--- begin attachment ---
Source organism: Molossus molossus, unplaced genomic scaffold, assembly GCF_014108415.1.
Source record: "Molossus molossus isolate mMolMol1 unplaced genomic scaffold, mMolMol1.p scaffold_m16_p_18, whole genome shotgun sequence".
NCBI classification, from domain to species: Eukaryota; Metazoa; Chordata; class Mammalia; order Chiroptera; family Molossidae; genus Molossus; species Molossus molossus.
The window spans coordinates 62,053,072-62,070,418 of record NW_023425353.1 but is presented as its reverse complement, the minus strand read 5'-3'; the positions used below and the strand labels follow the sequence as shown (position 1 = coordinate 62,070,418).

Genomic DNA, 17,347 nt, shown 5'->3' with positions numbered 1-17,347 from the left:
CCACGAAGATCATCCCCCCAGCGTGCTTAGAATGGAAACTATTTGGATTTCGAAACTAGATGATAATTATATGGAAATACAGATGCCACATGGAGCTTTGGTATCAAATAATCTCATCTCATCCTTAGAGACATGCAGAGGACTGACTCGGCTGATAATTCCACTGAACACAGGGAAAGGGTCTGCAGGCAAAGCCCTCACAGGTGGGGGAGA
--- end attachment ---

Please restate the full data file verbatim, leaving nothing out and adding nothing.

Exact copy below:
Source organism: Molossus molossus, unplaced genomic scaffold, assembly GCF_014108415.1.
Source record: "Molossus molossus isolate mMolMol1 unplaced genomic scaffold, mMolMol1.p scaffold_m16_p_18, whole genome shotgun sequence".
NCBI classification, from domain to species: Eukaryota; Metazoa; Chordata; class Mammalia; order Chiroptera; family Molossidae; genus Molossus; species Molossus molossus.
The window spans coordinates 62,053,072-62,070,418 of record NW_023425353.1 but is presented as its reverse complement, the minus strand read 5'-3'; the positions used below and the strand labels follow the sequence as shown (position 1 = coordinate 62,070,418).

Genomic DNA, 17,347 nt, shown 5'->3' with positions numbered 1-17,347 from the left:
CCACGAAGATCATCCCCCCAGCGTGCTTAGAATGGAAACTATTTGGATTTCGAAACTAGATGATAATTATATGGAAATACAGATGCCACATGGAGCTTTGGTATCAAATAATCTCATCTCATCCTTAGAGACATGCAGAGGACTGACTCGGCTGATAATTCCACTGAACACAGGGAAAGGGTCTGCAGGCAAAGCCCTCACAGGTGGGGGAGA